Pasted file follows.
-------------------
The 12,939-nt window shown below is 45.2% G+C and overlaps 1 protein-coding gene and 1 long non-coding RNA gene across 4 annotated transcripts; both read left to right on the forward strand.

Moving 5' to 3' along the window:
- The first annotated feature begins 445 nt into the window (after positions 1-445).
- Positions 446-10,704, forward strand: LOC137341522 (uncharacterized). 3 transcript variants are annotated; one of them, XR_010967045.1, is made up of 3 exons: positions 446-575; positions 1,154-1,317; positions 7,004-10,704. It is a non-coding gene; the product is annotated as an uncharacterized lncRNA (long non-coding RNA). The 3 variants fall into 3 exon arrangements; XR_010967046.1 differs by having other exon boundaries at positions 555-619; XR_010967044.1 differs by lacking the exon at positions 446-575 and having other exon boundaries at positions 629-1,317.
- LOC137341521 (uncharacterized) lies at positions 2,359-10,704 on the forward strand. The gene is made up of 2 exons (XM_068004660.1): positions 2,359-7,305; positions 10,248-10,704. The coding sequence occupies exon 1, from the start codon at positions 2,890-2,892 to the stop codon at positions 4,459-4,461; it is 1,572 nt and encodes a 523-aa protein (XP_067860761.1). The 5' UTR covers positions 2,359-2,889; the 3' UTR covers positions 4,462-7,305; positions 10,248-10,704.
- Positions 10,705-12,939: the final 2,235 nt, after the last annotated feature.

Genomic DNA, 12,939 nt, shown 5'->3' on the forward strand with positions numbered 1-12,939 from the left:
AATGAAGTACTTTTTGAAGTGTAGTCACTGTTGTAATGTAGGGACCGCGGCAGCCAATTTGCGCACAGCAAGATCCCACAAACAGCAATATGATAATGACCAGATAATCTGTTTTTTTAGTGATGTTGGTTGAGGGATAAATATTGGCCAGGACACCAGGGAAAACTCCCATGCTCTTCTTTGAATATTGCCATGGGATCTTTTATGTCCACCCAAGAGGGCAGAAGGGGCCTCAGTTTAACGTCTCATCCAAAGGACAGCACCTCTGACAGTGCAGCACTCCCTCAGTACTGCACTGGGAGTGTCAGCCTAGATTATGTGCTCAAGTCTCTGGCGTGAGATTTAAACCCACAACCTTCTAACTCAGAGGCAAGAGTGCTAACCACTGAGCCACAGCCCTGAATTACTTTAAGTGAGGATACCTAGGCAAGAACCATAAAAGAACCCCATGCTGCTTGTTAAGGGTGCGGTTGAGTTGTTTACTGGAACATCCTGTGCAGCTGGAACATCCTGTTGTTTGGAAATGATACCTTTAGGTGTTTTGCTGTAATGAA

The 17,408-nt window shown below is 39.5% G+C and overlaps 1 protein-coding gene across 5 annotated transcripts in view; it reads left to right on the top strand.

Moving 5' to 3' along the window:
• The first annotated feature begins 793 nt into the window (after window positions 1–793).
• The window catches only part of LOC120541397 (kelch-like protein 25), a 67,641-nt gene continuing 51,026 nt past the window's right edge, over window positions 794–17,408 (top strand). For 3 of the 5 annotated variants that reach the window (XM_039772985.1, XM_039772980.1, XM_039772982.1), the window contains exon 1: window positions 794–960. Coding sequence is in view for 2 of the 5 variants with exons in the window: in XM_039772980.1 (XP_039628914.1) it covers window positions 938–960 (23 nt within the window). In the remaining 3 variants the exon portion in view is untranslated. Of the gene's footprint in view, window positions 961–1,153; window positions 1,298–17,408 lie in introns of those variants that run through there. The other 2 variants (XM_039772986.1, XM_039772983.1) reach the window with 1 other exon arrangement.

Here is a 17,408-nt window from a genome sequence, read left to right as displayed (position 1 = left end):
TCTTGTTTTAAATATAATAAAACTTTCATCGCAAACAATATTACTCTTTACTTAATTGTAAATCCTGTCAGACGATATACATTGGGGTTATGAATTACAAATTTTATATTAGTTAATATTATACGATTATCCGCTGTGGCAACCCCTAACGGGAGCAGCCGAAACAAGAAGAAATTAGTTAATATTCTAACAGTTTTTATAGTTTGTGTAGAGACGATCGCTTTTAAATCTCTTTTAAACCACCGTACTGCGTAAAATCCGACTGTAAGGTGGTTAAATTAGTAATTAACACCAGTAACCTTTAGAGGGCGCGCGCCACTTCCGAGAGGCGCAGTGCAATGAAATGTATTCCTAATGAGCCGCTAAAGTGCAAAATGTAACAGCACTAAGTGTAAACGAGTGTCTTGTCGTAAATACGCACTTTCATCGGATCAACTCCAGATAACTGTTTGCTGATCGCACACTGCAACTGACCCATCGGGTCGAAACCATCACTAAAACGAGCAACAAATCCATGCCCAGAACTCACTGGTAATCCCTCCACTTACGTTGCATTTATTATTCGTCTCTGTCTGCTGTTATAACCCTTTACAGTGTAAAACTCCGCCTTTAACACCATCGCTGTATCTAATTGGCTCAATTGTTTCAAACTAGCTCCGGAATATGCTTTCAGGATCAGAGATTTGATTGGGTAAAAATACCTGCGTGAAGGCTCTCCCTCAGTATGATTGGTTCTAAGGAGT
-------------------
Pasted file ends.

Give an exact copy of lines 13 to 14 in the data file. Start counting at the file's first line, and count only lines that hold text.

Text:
Here is a 17,408-nt window from a genome sequence, read left to right as displayed (position 1 = left end):
TCTTGTTTTAAATATAATAAAACTTTCATCGCAAACAATATTACTCTTTACTTAATTGTAAATCCTGTCAGACGATATACATTGGGGTTATGAATTACAAATTTTATATTAGTTAATATTATACGATTATCCGCTGTGGCAACCCCTAACGGGAGCAGCCGAAACAAGAAGAAATTAGTTAATATTCTAACAGTTTTTATAGTTTGTGTAGAGACGATCGCTTTTAAATCTCTTTTAAACCACCGTACTGCGTAAAATCCGACTGTAAGGTGGTTAAATTAGTAATTAACACCAGTAACCTTTAGAGGGCGCGCGCCACTTCCGAGAGGCGCAGTGCAATGAAATGTATTCCTAATGAGCCGCTAAAGTGCAAAATGTAACAGCACTAAGTGTAAACGAGTGTCTTGTCGTAAATACGCACTTTCATCGGATCAACTCCAGATAACTGTTTGCTGATCGCACACTGCAACTGACCCATCGGGTCGAAACCATCACTAAAACGAGCAACAAATCCATGCCCAGAACTCACTGGTAATCCCTCCACTTACGTTGCATTTATTATTCGTCTCTGTCTGCTGTTATAACCCTTTACAGTGTAAAACTCCGCCTTTAACACCATCGCTGTATCTAATTGGCTCAATTGTTTCAAACTAGCTCCGGAATATGCTTTCAGGATCAGAGATTTGATTGGGTAAAAATACCTGCGTGAAGGCTCTCCCTCAGTATGATTGGTTCTAAGGAGT